This blogpost is the first of a four part series, and the second part will be published tomorrow.
Further to my rage-fuelled spontaneous combustion last week, I thought I would write a somewhat more thought-out explanation as to why I was planning to leave the Liberal Democrats even before I was so offended by the insinuations that one of my friends quit the party over personal issues rather than politics. The reason I was so offended was not necessarily that one of my friends was insulted, although I was annoyed by that, but because the means by which the Liberal Democrats intend to ruin people’s lives and end not a few of them is SO FRICKING OBVIOUS, it defies belief that anyone could suggest that someone upset by the scale of destruction about to be unleashed is evidently just using the cuts as an excuse for something else. What an inverted pyramid of piffle (Boris Johnson being far more polite than me).
Now, I’m not one of those far lefties who live in some sort of dreamworld where cuts never need to happen, tube cleaners should be paid £3000 a week and the front-bench should be made up solely of women for the next thousand years to make up for patriarchy. We do have a deficit, we are paying £120 million a day to pay for it, and something does need to be done. What I do fail to understand, however, is why exactly the deficit needs to be reduced at the expense of the sick, elderly, young, disabled, and seemingly anyone who needs government assistance to get by.
Because it won’t be Nick Clegg who won’t be able to send his kids to school because they can’t afford to pay for the bus. And it won’t be Danny Alexander, the Chief Secretary to the Treasury, who has to choose between food and heating after having to pay his increased rents because of cuts to social housing. It won’t be Chris Huhne, the climate change minister, who sits at home in his own urine because he can’t afford to pay for a personal assistant when he needs it.
Note that I used Liberal Democrats as my examples there. I’m not surprised in the slightest that the Tories are bringing in such changes, because that’s what they do, and I’ve never known a Tory besides myself who had the slightest understanding that people on benefits are there because they need help to survive; and I promptly quit when I realised that Tories don’t quite live on the same planet as the rest of us.
But I joined the Liberal Democrats because I read their tax policy (I’m not kidding) and I thought it was great, I thought it was fair, and I thought it was a vast improvement on the excessively complicated system Gordon Brown had brought in to exercise his brain. I believe in human rights, civil liberties, and a “fair, free and open society… in which no-one will be enslaved by poverty, ignorance, or conformity”. That’s the preamble to the Liberal Democrat Federal Constitution, and it’s a cool statement. I believed in that. I still believe in that. But because I believe in that, I can’t be a Liberal Democrat. And I honestly don’t understand why anyone else who believes in that could keep up their membership either.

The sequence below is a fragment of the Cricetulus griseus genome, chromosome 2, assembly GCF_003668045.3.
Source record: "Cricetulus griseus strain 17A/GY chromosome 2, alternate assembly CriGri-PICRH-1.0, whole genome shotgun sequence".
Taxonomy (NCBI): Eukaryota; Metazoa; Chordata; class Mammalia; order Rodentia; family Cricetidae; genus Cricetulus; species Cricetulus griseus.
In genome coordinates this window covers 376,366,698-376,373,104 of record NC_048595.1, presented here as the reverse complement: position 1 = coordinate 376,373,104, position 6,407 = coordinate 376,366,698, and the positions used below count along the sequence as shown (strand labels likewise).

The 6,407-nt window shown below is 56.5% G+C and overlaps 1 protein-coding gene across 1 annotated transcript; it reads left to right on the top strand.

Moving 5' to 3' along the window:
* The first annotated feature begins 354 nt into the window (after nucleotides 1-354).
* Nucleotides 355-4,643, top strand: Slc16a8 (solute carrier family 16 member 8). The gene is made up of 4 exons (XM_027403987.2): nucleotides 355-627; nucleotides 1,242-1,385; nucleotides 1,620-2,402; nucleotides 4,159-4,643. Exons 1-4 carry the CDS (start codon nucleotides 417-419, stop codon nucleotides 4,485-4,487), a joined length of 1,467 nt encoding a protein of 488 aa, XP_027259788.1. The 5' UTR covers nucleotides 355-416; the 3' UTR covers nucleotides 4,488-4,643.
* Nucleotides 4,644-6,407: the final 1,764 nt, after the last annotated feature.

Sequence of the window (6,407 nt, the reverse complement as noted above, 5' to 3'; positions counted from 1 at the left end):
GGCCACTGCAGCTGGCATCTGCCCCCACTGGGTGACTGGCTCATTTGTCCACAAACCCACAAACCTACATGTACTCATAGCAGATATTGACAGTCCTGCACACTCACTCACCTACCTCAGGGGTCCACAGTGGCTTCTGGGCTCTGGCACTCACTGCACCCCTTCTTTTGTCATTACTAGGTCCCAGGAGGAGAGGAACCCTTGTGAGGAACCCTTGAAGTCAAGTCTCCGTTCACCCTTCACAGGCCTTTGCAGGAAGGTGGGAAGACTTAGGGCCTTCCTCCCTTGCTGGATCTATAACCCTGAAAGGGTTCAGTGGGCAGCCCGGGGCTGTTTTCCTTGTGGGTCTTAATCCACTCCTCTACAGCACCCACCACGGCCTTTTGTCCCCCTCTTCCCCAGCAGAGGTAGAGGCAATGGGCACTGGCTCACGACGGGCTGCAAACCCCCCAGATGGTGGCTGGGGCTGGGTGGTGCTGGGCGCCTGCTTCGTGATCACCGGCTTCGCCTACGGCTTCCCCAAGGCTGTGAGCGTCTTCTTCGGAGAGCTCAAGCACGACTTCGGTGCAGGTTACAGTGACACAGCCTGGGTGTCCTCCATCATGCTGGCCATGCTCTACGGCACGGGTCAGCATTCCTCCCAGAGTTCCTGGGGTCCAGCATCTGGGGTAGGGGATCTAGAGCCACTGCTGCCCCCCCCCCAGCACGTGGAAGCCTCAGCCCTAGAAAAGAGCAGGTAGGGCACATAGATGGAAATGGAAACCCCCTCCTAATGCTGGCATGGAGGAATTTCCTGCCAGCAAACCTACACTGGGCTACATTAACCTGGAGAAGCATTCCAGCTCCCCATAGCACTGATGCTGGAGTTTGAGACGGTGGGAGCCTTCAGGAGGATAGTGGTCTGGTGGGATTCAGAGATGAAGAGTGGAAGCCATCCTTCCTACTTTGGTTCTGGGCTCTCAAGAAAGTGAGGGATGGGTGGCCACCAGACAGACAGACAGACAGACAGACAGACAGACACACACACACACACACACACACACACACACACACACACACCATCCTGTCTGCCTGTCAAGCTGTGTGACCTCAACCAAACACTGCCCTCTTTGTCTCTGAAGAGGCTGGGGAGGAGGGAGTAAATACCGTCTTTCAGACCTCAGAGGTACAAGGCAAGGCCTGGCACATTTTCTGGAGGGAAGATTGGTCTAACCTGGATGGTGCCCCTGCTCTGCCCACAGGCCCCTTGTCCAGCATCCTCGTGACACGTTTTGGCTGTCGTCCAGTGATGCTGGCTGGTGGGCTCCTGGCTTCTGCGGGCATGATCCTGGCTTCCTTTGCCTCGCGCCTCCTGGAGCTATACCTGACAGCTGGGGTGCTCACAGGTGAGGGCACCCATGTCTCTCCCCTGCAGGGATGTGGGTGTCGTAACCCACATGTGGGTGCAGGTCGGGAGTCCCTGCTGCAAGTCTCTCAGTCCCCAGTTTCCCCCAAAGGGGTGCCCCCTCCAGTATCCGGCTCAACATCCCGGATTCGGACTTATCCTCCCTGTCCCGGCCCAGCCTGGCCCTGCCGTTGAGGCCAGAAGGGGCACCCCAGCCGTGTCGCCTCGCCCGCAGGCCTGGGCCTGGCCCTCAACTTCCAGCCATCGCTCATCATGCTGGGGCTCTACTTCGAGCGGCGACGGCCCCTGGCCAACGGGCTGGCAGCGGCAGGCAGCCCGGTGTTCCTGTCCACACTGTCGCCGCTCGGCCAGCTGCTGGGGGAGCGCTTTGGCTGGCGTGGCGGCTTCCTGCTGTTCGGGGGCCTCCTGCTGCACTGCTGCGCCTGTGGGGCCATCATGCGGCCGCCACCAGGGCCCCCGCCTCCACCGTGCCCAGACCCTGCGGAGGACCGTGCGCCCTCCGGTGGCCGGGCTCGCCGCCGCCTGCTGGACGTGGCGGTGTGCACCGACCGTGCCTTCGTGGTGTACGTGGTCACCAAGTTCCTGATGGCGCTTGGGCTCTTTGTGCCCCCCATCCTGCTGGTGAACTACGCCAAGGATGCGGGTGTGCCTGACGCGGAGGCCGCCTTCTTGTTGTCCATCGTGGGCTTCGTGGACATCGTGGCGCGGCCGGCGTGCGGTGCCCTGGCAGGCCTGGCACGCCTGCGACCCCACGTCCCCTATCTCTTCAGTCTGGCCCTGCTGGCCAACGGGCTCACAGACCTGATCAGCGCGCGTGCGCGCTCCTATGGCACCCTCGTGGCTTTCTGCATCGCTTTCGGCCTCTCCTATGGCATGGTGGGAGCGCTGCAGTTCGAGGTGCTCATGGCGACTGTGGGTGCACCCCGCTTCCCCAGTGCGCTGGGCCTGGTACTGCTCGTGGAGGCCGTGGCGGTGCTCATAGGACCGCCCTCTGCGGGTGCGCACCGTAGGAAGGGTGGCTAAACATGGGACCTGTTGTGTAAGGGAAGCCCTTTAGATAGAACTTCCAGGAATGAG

Out of the six of my friendship group who joined the Liberal Democrats from March last year, I am the last to leave. While speaking to people who have remained members about why they’ve chosen to stay, there are two main responses. One is “yes, I am absolutely horrified, but the Liberal Democrats are staving off the worst of it, surely we need to stay and try to fend off what we can?” I could subscribe to that view, if that was what was happening. But did those of you who believe that miss Nick Clegg and Vince Cable overriding party policy and approved increasing the debts of students by tens of thousands of pounds? Just how much worse could it have been under the Tories? This coalition isn’t a battle between scissor-happy Tories vs. plucky Liberal Democrats salvaging what they can – they’re both at it, and they’re going to cause massive, irreversable, potentially deadly, hardship to millions and millions of people.
The second response is “OMG, yay, we’re in government, isn’t this amazing!! What do you mean, hitting the poorest hardest? How much Liberal Democrat policy have we passed since we’ve been in government? How much would we have passed in opposition? We’re doing our bit. Yay government, we’re in government, woohoo! This is so cool!” I don’t like these people. Unfortunately they’re generally elected officials.
The thing is, I like a smaller state. I like “cutting waste”, I like the bonfire of the quangos and I like lowering taxation where possible. The Liberal Democrats like that too, that’s why I joined them. The part where we start to diverge is when the Liberal Democrats now seem to define waste as “poor people”. And I can’t be a part of that.
But what exactly am I talking about? This blogpost is entitled “Why the Coalition is Going to Kill People”, but when I started to write it, it rapidly became several thousand words long. I have therefore broken it down into four parts. This introductory blogpost, has, I hope, established why I have left the party for ideological rather than personal reasons. The next two parts, “What’s Affected by the Cuts?” and “Who’s Affected by the Cuts?” will explain to people who might not be aware, especially those Liberal Democrats who continue to support the coalition government, exactly why people’s lives are in danger because of the Liberal Democrat supported-Coalition Programme. And finally, “Other Parties Helped!” will cover why joining the Labour Party is a short-sighted response and why I’m not planning to join any other parties in the future. So join me tomorrow for more fury, and this time, some facts.